bridges to bateys
Since 1983 Fairmount has sent over 300 different people to La Romana in the Dominican Republic.
We have been engaged in ministry in the Dominican Republic for 30 years working primarily through El Hospital General El Buen Samaritano. With leaders in the local Haitian community and churches across the USA we have built a regionally significant hospital, provided medical care, and built schools, homes and latrines in various bateys in the La Romana region.
In 2014 the Session of our church decided to create a 25 year partnership with Batey 105.
We continue to return to the DR and, in particular, to Batey 105 because of the relationship the youth helped initiate with the Haitian immigrants who live there. These relationships have helped us to see the vast need experienced by our brothers and sisters and their desire to make life better for themselves. Through the lens of their lives we have witnessed systemic injustice which is growing more common in the DR and throughout the world. In other words they have helped us to become more aware of injustice and how it impacts the lives of our brothers and sisters, how it impacts our lives and how we participate in the systems that create injustice.
Our Dominican brothers and sisters struggle with access to healthcare, nutrition, sanitation and basic human rights. According to the US State Department, the Dominican Republic has the largest economy in Central America or the Caribbean, and it is growing. Yet somewhere between 31% and 42% of the population lives in poverty. There’s a lot of opportunity in the country, but it’s not available to everyone equally because of racial and political unrest. There is historic distrust experienced between Dominicans and Haitians - the people we’re working with are mostly Haitian immigrants, many of them migrant workers who are the primary source of labor for the sugarcane fields.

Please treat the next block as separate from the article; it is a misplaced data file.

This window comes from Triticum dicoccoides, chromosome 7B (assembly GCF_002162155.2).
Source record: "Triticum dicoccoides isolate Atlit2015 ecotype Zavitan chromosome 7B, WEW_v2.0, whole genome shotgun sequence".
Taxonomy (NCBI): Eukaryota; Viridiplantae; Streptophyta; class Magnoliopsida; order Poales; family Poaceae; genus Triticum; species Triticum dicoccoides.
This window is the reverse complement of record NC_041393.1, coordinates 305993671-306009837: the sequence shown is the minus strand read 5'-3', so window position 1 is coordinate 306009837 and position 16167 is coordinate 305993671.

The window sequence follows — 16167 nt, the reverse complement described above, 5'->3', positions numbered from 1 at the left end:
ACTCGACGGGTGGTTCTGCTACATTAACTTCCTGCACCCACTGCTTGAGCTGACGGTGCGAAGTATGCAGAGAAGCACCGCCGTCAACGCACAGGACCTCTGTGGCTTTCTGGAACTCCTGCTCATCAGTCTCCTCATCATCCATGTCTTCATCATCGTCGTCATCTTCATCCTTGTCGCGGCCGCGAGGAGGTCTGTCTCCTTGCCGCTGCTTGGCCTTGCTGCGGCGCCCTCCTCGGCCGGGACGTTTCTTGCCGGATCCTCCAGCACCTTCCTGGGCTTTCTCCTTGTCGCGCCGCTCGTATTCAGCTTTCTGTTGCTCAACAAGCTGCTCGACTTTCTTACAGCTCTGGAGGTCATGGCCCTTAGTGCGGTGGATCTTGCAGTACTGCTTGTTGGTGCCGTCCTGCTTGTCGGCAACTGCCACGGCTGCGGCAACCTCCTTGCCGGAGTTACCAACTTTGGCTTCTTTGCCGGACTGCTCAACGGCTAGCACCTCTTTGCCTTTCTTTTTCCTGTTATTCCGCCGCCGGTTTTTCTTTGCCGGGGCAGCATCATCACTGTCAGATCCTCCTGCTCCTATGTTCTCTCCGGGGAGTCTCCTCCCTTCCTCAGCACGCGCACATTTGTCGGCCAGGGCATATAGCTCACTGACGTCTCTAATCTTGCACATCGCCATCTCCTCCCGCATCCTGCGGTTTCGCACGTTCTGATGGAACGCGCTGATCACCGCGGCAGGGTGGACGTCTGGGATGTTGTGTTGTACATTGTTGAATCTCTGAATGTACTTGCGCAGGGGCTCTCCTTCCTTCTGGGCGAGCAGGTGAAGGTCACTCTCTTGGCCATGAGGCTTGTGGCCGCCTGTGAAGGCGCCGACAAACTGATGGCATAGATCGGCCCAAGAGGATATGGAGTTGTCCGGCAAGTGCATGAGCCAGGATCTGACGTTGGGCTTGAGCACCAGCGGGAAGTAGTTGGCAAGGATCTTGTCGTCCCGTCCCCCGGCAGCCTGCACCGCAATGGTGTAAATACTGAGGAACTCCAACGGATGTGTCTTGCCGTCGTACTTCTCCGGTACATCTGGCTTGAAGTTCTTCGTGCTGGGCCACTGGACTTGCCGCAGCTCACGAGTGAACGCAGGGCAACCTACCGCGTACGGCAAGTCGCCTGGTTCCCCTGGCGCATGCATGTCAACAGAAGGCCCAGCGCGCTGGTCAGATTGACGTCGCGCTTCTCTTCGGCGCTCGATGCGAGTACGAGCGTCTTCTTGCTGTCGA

Between the huge wealth gap and legal issues surrounding immigration, the residents of the bateys have limited educational opportunities, access to health care or social services, and generally only one job option—one which is physically demanding and pays very little. In peak season, someone cutting cane may work over 70 hours in a week, for the equivalent of about $25.
As we seek ways to “Empower God’s Children” we feel we have found great partners with whom to share ministry.
Partnering NOT Adopting
There are many organizations that encourage people to adopt a child, to send money each month to help buy food, clothes and other basic supplies the child needs. There are many such organizations working in the DR; this is even language you might hear from the Good Samaritan Hospital where churches adopt a batey and transform their living situation. Many amazing and wonderful things can happen through this model of ministry; this was how our call to expand our ministry in DR actually began.
As we took this call more seriously though our ideas for ministry were shaping up differently. We desire our ministry in the DR to be marked by mutuality, solidarity, and servanthood in the name of Jesus Christ who is the Light of the World. with this in mind we believe that:
God sends us into the world.
God’s mission is always done in partnership with God and one another.
we must cross barriers and boundaries of different kinds as we engage in mission.
These principals require more of us than just sending money, this kind of engagement requires us to be open to the transformation that will take place in the DR as well as in our lives and our culture through the presence of Christ at work in the heart of this growing relationship.
Our work in the DR will focus on 4 areas:
Relationship building and Faith Sharing
Improving life in the Batey
Improving Social and Economic Mobility